2 – The GDP and similar economic measures are measures of America’s strength, but only a few among many and rarely the best overall.

    3 – That “success” in life is measured by money and titles and possessions is a sign of a broken people who’ve turned from the Spirit to the Material.

    4 – Poor people and other “disadvantaged groups” are the way they are because they refuse to work in a manner that will make them less poor. However, this is related to (3).

    5 – We don’t spend a trillion dollars on national defense. We spend a fraction of that and the rest of that trillion dollars goes to various pet projects of politicians, often in direct contradiction of what the military has asked for, e.g., C-5 Galaxies and M1A1 Abrams…

    6 – There is no true equality of opportunity because people and their circumstances aren’t materially equal. However, such inequality is, once again, related to (3).

  5. More than “ideas” come down from the rulers. Morality also does. Corruption, self seeking, cronyism, licentiousness, bullying, lying ,etc also are made acceptable by the behavior of the ruling class. When you look at the record of Clinton, Bush, Obama you can see all of these in our “leaders”. When a banker can steal billions from unwary ‘little people’ and is never brought before a judge it tells a big story to those less well entrenched that stealing from others is civilized if you feel the need.

    • This is only true of- but almost always true of cultures that have deprecated faith and religion. Healthy societies, one with faith and functioning churches, are normally, though not always, proof against this sad degeneration.

      Also, of course, the above normally stops being beneficial sometime after the church itself becomes the ruler, normally, but again not always, because the church itself at that point tends to turn from the spiritual to the material.

      • Jonolan Thanks for your comment. South America is littered with churches and religion up the kazoo and until very recently were also littered with the seven deadly sins. And it really didn’t matter whether the church was in power or not. I have lived there and done economic missions there so I have seen it close up.
        Have you seen the film Philomena? Based on a true story of how a corrupt and ideologically driven church in Ireland enslaved young women and sold their children. Try the Guardian or Independent of England online today on the story of Philomena who, at 80, is still trying to get the Irish church and government to release the information on over 60,000 children sold like this up until the 1960′s. All centralized authority tends to breed corruption and inhuman behavior. Even democracies like ours. It’s in the nature of man, not god.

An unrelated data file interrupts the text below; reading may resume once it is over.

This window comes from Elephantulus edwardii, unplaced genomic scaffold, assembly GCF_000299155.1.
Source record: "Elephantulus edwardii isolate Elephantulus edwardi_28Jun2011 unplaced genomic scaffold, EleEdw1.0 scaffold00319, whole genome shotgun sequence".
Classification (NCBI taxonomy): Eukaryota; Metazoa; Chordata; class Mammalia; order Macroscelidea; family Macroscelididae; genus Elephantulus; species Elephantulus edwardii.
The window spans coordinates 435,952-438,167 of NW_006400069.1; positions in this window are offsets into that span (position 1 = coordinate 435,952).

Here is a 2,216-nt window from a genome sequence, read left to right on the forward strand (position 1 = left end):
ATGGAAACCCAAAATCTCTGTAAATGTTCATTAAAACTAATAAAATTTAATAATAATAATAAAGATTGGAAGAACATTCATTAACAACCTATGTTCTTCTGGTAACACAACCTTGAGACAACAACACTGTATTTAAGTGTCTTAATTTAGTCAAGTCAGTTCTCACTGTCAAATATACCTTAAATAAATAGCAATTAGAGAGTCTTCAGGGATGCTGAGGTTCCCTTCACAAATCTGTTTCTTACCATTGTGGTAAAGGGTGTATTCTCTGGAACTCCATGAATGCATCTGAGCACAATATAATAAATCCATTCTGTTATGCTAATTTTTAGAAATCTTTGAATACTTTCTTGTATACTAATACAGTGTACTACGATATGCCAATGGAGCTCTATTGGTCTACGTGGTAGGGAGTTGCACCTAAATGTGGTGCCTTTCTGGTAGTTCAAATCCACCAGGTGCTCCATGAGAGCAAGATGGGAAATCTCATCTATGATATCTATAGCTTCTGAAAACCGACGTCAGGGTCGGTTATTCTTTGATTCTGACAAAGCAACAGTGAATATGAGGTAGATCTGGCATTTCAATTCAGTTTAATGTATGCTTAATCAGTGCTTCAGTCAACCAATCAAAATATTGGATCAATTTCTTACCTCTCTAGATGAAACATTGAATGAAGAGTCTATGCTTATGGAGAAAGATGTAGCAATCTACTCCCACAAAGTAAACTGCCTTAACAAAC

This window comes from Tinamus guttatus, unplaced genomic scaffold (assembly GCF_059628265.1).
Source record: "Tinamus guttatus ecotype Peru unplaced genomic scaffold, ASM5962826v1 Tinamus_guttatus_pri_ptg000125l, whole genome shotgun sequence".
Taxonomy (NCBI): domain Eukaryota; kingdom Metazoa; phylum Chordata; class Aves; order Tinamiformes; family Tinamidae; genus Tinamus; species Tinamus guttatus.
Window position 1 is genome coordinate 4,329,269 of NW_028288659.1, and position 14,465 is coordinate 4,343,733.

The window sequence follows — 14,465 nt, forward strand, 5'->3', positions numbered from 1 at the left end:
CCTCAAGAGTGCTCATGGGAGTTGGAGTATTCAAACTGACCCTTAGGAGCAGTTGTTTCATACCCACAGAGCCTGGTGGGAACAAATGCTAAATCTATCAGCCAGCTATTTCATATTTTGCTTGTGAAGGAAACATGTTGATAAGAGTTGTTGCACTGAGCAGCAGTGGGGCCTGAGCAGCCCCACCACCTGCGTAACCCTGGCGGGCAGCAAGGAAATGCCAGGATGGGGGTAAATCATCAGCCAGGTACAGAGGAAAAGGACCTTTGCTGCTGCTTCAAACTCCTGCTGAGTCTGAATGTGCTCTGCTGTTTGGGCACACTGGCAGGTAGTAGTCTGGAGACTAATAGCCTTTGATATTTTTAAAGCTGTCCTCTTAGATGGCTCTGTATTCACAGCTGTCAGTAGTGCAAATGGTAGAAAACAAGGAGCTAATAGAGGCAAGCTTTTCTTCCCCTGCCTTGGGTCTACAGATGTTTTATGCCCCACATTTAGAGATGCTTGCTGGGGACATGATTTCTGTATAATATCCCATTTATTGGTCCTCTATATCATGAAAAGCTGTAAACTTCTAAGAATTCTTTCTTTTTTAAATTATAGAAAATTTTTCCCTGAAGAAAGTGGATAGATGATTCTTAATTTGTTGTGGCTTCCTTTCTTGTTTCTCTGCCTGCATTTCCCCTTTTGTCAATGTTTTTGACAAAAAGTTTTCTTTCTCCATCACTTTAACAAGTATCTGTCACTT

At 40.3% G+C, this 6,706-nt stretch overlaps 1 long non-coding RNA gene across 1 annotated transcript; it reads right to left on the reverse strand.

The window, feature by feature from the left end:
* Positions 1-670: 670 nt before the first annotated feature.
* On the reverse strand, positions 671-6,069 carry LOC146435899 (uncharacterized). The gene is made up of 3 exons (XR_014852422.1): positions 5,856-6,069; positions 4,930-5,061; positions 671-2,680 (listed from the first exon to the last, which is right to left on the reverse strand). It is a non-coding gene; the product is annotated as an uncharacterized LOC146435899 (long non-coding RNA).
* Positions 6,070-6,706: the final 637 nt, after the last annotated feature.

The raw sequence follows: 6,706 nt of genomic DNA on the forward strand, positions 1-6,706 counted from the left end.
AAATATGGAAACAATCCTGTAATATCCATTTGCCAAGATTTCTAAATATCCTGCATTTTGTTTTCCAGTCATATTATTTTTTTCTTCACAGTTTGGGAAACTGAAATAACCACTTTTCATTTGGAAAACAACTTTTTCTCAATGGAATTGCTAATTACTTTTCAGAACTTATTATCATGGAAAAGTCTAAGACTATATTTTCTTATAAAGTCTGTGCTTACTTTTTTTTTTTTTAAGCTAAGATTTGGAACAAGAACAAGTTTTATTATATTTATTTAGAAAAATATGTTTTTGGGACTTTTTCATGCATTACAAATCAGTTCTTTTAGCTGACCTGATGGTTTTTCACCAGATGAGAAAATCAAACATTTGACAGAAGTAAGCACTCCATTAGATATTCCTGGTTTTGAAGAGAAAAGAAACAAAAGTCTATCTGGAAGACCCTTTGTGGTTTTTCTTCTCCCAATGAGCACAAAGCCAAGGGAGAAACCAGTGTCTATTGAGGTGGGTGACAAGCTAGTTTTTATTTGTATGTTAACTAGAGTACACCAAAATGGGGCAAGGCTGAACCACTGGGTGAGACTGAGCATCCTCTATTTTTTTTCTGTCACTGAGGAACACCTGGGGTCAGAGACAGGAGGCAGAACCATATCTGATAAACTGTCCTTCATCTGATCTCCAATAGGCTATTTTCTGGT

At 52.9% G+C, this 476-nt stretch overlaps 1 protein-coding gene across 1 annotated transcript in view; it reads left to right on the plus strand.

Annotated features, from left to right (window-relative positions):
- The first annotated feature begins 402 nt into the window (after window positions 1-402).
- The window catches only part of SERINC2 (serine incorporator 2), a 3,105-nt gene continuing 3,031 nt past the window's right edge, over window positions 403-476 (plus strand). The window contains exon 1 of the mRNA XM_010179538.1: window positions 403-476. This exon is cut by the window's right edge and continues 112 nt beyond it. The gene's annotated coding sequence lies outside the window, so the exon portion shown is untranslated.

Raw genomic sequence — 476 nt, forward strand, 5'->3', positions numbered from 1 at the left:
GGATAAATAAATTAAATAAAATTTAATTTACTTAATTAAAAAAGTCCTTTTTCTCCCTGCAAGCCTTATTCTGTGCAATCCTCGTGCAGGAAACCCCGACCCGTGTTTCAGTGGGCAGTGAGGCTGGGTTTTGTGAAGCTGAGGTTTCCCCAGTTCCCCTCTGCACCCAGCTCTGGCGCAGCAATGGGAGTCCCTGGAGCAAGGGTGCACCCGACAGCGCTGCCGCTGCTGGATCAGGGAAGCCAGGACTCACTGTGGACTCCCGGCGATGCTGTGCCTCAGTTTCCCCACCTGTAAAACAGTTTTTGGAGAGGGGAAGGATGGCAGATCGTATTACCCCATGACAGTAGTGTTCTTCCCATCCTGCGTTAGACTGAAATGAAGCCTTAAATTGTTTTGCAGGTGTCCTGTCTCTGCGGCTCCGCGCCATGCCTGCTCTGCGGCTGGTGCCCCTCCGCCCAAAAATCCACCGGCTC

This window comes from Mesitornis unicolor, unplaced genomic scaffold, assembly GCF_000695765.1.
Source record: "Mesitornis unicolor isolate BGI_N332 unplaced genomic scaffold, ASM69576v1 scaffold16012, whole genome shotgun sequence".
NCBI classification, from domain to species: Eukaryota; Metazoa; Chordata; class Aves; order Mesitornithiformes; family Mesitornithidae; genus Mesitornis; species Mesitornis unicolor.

We once had the rule of man made laws in this country based on the separation of church and state and the balancing of civil power and it worked pretty well. But we have seen that trashed in the last 13 years by our elite political and moneyed class.
        Our democracy wasn’t perfect but it allowed evil to be punished and some good to be rewarded. Today we see evil rewarded and the good sent to jail for bringing attention to the evildoers.

  6. When I think of ‘the ruling ideas’, what comes to mind are things like ‘the market (or more fundamentally, exchange) regulates the production and distribution of goods and services’ or ‘humanity is separate from nature’ that give rise to the more specific ruling ideas you mention, WJ.

    • Yes, perhaps those are meta-ideas or meta-concepts. Seeing ourselves as distinct from nature, instead of being part of it, feeds our relentless, often ruthless, exploitation of the earth and its resources. We elevate ourselves above nature, which dooms any sense of ecology, of connectedness. A similarly false elevation occurs with the idea that “the market” should rule, as if the market is a force of nature rather than a collection of individuals acting on their desires. Indeed, the market (for some) has supplanted the natural world. They see neither forest nor trees; the one green thing they see is money. That’s their reality.

      Thanks for the stimulating comment!

      • Yes, well, the statement: “The magic of the marketplace will cure all societal ills” is one of the most oft-spouted, venal and pernicious bits of nonsense from the lips of “Libertarians.” Imagine what a true utopia we’d live in if big business was freed of all regulation/control–and that’s precisely what these folks are arguing for! This “magic” would “solve” the problem of poverty by letting society’s poorest segment starve to death or perish from easily preventable diseases. Do you think I exaggerate or invented this? Then you need to really look closely at “Libertarianism”!!

  7. “We are a symbol-using class of life, and those who rule the symbols rule us.” — Alfred Korzybski

    The rulers do not even need “ideas” to rule. They only require the means — commercial television, radio, and films — of manipulating the images, symbols, and mythological narratives subliminally ingested by the somnolent and increasingly illiterate masses. Unconscious “feelings,” not conscious ideas, matter to the rulers. In fact, the less public consciousness, the better for The Party — which seeks power for its own sake — and the worse for the proles.

    • That’s a penetrating insight: symbols, images, and narratives are indeed powerful. I see this all the time with the proliferation of the American flag in all shapes and sizes. Watching the Olympics, I noticed that American snowboarders were wearing a portion of the flag as part of their clothing (the sleeve). Flags on clothing used to be forbidden; now it’s practically required. An athlete wins a gold medal and the first thing he or she does is to get a flag, sometimes literally wrapping themselves in it. We’ve cheapened our flag and what it means — instead of a symbol of liberty and sacrifice, it’s now a symbol of cheap commerce and easy patriotism.